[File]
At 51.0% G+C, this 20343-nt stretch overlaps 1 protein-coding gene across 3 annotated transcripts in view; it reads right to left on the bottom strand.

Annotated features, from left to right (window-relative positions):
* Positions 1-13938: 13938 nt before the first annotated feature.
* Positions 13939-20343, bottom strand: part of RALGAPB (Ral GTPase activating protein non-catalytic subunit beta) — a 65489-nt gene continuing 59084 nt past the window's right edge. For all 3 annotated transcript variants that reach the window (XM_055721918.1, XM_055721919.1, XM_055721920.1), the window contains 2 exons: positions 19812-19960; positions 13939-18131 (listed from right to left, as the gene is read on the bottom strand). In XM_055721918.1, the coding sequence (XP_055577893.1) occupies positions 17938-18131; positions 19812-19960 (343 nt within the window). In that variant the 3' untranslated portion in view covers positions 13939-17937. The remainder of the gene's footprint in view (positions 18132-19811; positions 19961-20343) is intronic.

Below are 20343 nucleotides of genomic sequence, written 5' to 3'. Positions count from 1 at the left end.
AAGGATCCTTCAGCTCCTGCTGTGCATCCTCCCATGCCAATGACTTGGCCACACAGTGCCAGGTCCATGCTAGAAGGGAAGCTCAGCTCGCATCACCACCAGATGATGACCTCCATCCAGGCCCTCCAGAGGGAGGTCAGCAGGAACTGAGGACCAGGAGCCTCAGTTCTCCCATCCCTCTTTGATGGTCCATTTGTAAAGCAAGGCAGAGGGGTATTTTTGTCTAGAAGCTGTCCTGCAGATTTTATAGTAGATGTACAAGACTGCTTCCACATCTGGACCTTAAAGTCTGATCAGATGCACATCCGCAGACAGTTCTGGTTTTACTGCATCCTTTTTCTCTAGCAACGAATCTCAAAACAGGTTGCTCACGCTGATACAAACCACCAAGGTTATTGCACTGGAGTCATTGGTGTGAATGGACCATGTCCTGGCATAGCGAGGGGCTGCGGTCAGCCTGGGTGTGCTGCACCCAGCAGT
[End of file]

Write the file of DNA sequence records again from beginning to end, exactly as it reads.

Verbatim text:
At 51.0% G+C, this 20343-nt stretch overlaps 1 protein-coding gene across 3 annotated transcripts in view; it reads right to left on the bottom strand.

Annotated features, from left to right (window-relative positions):
* Positions 1-13938: 13938 nt before the first annotated feature.
* Positions 13939-20343, bottom strand: part of RALGAPB (Ral GTPase activating protein non-catalytic subunit beta) — a 65489-nt gene continuing 59084 nt past the window's right edge. For all 3 annotated transcript variants that reach the window (XM_055721918.1, XM_055721919.1, XM_055721920.1), the window contains 2 exons: positions 19812-19960; positions 13939-18131 (listed from right to left, as the gene is read on the bottom strand). In XM_055721918.1, the coding sequence (XP_055577893.1) occupies positions 17938-18131; positions 19812-19960 (343 nt within the window). In that variant the 3' untranslated portion in view covers positions 13939-17937. The remainder of the gene's footprint in view (positions 18132-19811; positions 19961-20343) is intronic.

Below are 20343 nucleotides of genomic sequence, written 5' to 3'. Positions count from 1 at the left end.
AAGGATCCTTCAGCTCCTGCTGTGCATCCTCCCATGCCAATGACTTGGCCACACAGTGCCAGGTCCATGCTAGAAGGGAAGCTCAGCTCGCATCACCACCAGATGATGACCTCCATCCAGGCCCTCCAGAGGGAGGTCAGCAGGAACTGAGGACCAGGAGCCTCAGTTCTCCCATCCCTCTTTGATGGTCCATTTGTAAAGCAAGGCAGAGGGGTATTTTTGTCTAGAAGCTGTCCTGCAGATTTTATAGTAGATGTACAAGACTGCTTCCACATCTGGACCTTAAAGTCTGATCAGATGCACATCCGCAGACAGTTCTGGTTTTACTGCATCCTTTTTCTCTAGCAACGAATCTCAAAACAGGTTGCTCACGCTGATACAAACCACCAAGGTTATTGCACTGGAGTCATTGGTGTGAATGGACCATGTCCTGGCATAGCGAGGGGCTGCGGTCAGCCTGGGTGTGCTGCACCCAGCAGT